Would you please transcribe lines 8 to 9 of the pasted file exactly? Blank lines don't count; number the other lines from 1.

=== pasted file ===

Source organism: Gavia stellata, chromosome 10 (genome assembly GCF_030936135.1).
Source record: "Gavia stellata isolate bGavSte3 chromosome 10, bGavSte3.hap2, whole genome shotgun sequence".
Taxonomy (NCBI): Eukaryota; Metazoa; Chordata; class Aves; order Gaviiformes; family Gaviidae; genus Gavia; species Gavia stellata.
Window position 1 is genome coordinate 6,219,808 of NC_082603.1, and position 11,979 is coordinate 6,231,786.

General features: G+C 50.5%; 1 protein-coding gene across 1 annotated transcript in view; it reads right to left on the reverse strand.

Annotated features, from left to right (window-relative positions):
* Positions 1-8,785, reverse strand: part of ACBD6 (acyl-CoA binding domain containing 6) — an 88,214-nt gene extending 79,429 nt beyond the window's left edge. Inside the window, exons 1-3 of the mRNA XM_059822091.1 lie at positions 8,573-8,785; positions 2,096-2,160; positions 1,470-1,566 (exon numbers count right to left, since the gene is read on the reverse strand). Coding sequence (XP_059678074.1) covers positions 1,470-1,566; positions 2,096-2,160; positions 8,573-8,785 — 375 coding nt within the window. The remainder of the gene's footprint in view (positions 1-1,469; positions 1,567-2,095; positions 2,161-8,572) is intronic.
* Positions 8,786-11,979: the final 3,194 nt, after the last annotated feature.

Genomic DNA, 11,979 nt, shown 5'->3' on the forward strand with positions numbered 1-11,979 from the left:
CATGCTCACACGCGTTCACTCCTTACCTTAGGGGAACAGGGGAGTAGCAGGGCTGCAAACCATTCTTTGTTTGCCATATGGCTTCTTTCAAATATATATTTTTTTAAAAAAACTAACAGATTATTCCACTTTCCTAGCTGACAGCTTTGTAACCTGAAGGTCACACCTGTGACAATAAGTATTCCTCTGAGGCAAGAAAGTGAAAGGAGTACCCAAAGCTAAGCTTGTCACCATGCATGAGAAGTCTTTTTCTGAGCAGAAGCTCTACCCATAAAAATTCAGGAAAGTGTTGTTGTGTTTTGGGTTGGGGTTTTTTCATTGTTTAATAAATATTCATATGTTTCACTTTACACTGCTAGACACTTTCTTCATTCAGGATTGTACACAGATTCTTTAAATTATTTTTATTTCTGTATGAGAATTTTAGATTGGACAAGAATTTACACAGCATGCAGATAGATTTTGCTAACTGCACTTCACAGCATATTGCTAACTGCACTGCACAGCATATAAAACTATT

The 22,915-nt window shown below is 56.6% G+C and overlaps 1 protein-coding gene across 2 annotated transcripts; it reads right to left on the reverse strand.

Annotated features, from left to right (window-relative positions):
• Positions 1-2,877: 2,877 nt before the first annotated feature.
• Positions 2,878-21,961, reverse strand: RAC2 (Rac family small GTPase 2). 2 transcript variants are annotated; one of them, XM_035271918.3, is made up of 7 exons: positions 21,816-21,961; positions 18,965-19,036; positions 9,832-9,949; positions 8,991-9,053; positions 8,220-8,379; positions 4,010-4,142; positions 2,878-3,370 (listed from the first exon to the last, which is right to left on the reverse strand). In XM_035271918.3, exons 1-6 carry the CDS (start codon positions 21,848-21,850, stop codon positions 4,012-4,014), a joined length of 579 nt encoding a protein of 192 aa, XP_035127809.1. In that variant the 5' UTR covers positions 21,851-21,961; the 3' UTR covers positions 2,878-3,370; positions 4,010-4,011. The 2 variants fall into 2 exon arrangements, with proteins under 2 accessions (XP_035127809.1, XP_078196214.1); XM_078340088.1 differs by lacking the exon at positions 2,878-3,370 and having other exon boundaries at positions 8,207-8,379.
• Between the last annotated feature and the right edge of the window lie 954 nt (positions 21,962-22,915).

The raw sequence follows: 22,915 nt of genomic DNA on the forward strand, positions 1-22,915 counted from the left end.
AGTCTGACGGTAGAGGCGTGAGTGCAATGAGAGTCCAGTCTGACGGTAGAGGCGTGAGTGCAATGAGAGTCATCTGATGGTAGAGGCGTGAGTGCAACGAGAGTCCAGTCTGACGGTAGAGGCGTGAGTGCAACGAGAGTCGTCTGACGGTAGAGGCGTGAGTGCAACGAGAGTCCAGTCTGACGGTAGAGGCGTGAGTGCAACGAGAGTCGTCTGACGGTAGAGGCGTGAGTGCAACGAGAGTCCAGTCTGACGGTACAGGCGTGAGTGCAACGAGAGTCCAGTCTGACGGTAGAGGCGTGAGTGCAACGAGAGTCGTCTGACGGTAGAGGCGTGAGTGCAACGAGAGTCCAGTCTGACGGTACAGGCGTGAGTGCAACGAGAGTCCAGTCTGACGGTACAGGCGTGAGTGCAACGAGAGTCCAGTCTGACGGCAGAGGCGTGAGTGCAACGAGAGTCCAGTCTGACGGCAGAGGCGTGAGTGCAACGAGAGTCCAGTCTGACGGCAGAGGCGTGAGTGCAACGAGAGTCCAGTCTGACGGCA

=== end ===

* Positions 8,786-11,979: the final 3,194 nt, after the last annotated feature.

Genomic DNA, 11,979 nt, shown 5'->3' on the forward strand with positions numbered 1-11,979 from the left: